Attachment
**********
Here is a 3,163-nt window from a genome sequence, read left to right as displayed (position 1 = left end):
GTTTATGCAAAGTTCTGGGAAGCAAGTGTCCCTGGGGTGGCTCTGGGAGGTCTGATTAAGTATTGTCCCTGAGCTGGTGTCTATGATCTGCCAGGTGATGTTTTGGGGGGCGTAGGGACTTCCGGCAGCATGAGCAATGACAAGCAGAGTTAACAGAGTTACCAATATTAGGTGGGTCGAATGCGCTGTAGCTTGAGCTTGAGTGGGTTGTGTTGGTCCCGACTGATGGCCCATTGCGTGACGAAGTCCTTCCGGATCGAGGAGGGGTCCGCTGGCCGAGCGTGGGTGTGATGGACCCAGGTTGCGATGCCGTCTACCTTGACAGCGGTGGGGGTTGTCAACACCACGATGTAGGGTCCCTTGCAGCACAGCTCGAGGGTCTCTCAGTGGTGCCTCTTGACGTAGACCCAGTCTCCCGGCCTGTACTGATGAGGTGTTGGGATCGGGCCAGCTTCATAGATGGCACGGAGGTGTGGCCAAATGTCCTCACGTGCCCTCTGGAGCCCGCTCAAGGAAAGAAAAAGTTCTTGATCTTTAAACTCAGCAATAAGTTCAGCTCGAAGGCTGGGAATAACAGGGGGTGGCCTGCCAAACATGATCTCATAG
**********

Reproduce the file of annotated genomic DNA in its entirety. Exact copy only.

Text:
Here is a 3,163-nt window from a genome sequence, read left to right as displayed (position 1 = left end):
GTTTATGCAAAGTTCTGGGAAGCAAGTGTCCCTGGGGTGGCTCTGGGAGGTCTGATTAAGTATTGTCCCTGAGCTGGTGTCTATGATCTGCCAGGTGATGTTTTGGGGGGCGTAGGGACTTCCGGCAGCATGAGCAATGACAAGCAGAGTTAACAGAGTTACCAATATTAGGTGGGTCGAATGCGCTGTAGCTTGAGCTTGAGTGGGTTGTGTTGGTCCCGACTGATGGCCCATTGCGTGACGAAGTCCTTCCGGATCGAGGAGGGGTCCGCTGGCCGAGCGTGGGTGTGATGGACCCAGGTTGCGATGCCGTCTACCTTGACAGCGGTGGGGGTTGTCAACACCACGATGTAGGGTCCCTTGCAGCACAGCTCGAGGGTCTCTCAGTGGTGCCTCTTGACGTAGACCCAGTCTCCCGGCCTGTACTGATGAGGTGTTGGGATCGGGCCAGCTTCATAGATGGCACGGAGGTGTGGCCAAATGTCCTCACGTGCCCTCTGGAGCCCGCTCAAGGAAAGAAAAAGTTCTTGATCTTTAAACTCAGCAATAAGTTCAGCTCGAAGGCTGGGAATAACAGGGGGTGGCCTGCCAAACATGATCTCATAG